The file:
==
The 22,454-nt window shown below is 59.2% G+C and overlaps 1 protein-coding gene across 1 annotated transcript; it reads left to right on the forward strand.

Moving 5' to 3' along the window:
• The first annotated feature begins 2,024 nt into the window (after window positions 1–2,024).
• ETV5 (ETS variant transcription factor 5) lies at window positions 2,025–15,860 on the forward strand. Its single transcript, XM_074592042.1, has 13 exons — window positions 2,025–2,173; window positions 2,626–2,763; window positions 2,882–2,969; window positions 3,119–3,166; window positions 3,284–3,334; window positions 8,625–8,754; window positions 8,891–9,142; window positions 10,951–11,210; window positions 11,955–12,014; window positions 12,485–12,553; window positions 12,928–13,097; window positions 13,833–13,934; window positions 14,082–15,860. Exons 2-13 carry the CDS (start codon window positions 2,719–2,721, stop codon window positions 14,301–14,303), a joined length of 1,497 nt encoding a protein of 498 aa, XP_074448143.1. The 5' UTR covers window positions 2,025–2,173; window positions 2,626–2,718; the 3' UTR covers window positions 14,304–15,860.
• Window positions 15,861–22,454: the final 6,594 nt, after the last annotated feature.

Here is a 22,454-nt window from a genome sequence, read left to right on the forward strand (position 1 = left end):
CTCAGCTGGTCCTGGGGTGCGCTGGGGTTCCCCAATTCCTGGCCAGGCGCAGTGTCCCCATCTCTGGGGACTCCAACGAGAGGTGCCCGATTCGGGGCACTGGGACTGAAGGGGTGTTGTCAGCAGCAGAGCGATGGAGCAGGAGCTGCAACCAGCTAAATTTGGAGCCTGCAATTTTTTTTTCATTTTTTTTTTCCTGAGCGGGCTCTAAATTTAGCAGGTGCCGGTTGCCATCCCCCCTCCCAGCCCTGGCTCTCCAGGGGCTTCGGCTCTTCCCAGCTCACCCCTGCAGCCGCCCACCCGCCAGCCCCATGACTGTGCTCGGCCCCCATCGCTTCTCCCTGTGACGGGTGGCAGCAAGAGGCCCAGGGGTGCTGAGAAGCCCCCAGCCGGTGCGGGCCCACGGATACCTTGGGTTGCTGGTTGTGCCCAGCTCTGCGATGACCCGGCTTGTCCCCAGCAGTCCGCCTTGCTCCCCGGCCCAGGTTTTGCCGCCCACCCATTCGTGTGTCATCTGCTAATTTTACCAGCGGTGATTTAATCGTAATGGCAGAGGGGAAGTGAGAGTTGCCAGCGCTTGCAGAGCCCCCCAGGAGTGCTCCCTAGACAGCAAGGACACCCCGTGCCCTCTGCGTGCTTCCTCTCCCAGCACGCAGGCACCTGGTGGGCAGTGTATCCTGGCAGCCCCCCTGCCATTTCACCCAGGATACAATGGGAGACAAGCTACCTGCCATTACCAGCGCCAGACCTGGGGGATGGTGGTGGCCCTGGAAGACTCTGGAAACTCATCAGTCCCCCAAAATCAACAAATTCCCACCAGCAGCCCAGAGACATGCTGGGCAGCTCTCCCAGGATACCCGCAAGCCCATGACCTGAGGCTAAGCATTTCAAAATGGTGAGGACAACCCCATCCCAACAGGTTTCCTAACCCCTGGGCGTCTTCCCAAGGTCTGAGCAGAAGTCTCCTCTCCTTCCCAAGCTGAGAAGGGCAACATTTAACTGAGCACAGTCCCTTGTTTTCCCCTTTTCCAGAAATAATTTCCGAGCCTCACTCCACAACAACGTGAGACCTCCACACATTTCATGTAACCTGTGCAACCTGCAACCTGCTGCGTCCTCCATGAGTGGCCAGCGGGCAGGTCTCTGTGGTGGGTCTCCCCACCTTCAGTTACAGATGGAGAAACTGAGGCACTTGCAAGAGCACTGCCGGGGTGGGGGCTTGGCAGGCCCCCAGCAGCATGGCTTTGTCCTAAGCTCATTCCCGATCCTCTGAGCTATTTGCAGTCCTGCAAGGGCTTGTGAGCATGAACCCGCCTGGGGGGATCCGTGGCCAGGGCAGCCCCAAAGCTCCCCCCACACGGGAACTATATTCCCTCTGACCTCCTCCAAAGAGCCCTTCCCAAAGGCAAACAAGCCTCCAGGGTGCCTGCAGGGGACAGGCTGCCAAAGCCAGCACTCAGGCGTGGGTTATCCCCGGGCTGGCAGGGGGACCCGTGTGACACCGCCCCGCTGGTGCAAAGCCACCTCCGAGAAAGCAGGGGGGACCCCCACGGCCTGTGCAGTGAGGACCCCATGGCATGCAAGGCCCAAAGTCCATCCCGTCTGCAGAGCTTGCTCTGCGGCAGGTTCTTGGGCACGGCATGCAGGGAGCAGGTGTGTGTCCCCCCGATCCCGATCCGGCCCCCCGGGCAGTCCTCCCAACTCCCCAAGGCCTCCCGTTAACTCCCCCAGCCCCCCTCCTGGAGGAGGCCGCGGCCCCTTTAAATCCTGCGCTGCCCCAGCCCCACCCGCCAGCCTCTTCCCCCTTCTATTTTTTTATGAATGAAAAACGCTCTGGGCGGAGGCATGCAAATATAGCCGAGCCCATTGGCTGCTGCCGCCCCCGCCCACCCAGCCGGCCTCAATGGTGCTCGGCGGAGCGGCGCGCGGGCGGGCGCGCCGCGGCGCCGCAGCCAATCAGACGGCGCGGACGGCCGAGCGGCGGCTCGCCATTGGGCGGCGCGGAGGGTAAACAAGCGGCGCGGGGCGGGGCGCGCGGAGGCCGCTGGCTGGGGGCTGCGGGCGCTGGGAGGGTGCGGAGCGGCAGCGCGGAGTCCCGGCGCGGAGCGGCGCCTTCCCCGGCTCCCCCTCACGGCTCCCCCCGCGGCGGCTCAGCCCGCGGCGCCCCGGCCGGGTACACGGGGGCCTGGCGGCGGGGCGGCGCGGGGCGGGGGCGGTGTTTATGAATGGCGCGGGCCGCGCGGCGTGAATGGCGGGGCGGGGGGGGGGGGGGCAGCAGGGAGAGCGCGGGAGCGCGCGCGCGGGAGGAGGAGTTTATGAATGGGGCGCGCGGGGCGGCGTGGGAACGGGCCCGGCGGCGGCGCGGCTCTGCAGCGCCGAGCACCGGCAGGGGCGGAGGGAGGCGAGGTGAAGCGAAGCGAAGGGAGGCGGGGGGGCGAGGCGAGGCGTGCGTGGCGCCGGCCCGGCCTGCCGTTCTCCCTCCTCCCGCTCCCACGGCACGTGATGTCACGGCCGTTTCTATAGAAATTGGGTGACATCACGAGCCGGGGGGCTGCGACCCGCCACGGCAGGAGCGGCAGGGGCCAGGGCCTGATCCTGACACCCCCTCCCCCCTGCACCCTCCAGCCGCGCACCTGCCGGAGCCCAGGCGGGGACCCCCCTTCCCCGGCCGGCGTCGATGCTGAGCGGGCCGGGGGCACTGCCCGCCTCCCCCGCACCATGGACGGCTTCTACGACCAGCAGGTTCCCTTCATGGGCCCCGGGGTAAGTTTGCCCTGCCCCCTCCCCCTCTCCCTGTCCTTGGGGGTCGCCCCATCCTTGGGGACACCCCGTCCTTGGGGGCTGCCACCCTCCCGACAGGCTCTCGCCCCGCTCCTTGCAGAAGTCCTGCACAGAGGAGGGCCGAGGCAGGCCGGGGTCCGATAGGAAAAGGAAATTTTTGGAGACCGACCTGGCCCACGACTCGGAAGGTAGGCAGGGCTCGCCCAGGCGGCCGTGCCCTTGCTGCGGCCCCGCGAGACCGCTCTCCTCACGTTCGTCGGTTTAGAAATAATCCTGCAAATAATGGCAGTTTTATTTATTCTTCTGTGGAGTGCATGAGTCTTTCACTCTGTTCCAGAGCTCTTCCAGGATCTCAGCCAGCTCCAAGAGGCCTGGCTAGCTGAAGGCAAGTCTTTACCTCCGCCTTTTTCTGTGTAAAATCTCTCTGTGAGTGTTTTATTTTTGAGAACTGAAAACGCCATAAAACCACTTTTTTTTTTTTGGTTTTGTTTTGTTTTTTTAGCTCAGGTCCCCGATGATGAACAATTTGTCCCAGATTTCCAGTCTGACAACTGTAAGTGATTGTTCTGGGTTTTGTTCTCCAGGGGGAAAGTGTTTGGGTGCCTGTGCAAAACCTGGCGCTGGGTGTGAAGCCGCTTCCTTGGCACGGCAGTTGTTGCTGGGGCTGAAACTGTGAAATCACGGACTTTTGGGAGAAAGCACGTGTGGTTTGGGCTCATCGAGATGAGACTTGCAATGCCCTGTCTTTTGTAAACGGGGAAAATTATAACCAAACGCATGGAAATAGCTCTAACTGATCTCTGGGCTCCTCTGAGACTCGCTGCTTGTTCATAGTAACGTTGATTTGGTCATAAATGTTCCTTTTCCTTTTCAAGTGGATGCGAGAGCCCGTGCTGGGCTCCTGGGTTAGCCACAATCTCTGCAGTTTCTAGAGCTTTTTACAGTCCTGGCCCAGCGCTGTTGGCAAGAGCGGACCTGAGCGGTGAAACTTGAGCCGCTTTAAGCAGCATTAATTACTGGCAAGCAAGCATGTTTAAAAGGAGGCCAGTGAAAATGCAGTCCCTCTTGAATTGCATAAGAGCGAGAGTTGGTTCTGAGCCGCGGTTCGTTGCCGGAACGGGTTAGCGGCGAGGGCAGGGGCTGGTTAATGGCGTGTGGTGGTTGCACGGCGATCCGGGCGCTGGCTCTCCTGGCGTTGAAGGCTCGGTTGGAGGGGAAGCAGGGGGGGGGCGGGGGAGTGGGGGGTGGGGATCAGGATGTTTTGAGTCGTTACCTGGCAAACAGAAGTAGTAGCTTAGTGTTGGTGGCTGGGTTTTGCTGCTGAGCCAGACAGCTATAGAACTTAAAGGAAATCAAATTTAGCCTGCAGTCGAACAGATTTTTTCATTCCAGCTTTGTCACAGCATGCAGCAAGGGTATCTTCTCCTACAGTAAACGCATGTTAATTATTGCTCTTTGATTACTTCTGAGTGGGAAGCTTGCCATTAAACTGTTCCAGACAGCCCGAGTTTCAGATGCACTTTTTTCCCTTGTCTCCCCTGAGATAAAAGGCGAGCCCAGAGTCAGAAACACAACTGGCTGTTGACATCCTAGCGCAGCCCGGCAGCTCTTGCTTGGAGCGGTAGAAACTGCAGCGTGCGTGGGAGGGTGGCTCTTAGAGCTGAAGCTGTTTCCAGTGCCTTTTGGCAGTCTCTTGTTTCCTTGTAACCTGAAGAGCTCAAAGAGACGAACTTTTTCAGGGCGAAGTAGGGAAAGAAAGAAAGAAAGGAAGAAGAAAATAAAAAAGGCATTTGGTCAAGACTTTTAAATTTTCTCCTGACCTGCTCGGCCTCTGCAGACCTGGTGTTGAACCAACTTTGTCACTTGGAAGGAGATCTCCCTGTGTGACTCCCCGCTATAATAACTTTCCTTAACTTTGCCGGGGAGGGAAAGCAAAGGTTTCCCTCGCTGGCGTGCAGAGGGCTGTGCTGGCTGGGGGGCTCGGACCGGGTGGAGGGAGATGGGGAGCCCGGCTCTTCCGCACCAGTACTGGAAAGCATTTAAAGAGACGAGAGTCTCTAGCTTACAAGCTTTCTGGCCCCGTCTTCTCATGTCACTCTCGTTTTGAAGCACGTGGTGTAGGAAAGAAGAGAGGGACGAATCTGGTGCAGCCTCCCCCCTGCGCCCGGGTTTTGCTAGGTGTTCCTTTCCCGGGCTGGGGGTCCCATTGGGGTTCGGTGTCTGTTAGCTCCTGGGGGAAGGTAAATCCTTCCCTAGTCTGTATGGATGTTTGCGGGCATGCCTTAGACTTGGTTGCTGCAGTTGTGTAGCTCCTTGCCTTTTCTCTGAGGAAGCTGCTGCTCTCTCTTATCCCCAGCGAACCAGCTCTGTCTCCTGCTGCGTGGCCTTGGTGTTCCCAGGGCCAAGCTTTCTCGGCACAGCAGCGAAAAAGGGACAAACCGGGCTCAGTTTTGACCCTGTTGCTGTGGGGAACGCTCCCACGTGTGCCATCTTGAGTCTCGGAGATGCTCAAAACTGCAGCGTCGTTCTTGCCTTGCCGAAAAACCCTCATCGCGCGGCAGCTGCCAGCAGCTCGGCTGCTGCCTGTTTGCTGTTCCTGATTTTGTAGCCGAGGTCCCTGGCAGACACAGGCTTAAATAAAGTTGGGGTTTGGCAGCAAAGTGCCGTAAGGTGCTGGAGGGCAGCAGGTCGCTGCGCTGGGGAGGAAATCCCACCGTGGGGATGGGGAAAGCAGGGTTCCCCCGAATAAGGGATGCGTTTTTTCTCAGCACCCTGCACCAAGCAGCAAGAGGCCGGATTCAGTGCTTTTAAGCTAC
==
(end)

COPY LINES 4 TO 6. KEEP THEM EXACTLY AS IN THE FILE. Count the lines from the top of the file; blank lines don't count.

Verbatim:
• ETV5 (ETS variant transcription factor 5) lies at window positions 2,025–15,860 on the forward strand. Its single transcript, XM_074592042.1, has 13 exons — window positions 2,025–2,173; window positions 2,626–2,763; window positions 2,882–2,969; window positions 3,119–3,166; window positions 3,284–3,334; window positions 8,625–8,754; window positions 8,891–9,142; window positions 10,951–11,210; window positions 11,955–12,014; window positions 12,485–12,553; window positions 12,928–13,097; window positions 13,833–13,934; window positions 14,082–15,860. Exons 2-13 carry the CDS (start codon window positions 2,719–2,721, stop codon window positions 14,301–14,303), a joined length of 1,497 nt encoding a protein of 498 aa, XP_074448143.1. The 5' UTR covers window positions 2,025–2,173; window positions 2,626–2,718; the 3' UTR covers window positions 14,304–15,860.
• Window positions 15,861–22,454: the final 6,594 nt, after the last annotated feature.

Here is a 22,454-nt window from a genome sequence, read left to right on the forward strand (position 1 = left end):